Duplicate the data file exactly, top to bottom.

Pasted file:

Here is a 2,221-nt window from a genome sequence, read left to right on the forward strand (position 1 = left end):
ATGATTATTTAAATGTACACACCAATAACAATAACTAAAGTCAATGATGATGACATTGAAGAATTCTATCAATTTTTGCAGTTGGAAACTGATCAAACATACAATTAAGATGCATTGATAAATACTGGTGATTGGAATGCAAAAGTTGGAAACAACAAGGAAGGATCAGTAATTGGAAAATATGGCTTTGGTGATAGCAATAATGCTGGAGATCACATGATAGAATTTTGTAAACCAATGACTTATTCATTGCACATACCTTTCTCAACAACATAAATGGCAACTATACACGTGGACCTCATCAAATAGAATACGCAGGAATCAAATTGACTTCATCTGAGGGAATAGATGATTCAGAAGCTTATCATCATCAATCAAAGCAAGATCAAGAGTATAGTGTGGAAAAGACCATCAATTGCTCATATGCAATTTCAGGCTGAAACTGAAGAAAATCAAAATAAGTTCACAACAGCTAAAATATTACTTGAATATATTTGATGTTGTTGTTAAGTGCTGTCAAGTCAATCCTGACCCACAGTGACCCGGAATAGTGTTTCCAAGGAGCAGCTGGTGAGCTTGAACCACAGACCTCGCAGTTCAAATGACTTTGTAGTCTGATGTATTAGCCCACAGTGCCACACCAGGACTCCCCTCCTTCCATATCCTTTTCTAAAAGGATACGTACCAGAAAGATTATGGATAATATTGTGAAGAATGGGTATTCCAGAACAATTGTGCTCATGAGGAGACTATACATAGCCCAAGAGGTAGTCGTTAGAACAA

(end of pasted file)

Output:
Here is a 2,221-nt window from a genome sequence, read left to right on the forward strand (position 1 = left end):
ATGATTATTTAAATGTACACACCAATAACAATAACTAAAGTCAATGATGATGACATTGAAGAATTCTATCAATTTTTGCAGTTGGAAACTGATCAAACATACAATTAAGATGCATTGATAAATACTGGTGATTGGAATGCAAAAGTTGGAAACAACAAGGAAGGATCAGTAATTGGAAAATATGGCTTTGGTGATAGCAATAATGCTGGAGATCACATGATAGAATTTTGTAAACCAATGACTTATTCATTGCACATACCTTTCTCAACAACATAAATGGCAACTATACACGTGGACCTCATCAAATAGAATACGCAGGAATCAAATTGACTTCATCTGAGGGAATAGATGATTCAGAAGCTTATCATCATCAATCAAAGCAAGATCAAGAGTATAGTGTGGAAAAGACCATCAATTGCTCATATGCAATTTCAGGCTGAAACTGAAGAAAATCAAAATAAGTTCACAACAGCTAAAATATTACTTGAATATATTTGATGTTGTTGTTAAGTGCTGTCAAGTCAATCCTGACCCACAGTGACCCGGAATAGTGTTTCCAAGGAGCAGCTGGTGAGCTTGAACCACAGACCTCGCAGTTCAAATGACTTTGTAGTCTGATGTATTAGCCCACAGTGCCACACCAGGACTCCCCTCCTTCCATATCCTTTTCTAAAAGGATACGTACCAGAAAGATTATGGATAATATTGTGAAGAATGGGTATTCCAGAACAATTGTGCTCATGAGGAGACTATACATAGCCCAAGAGGTAGTCGTTAGAACAA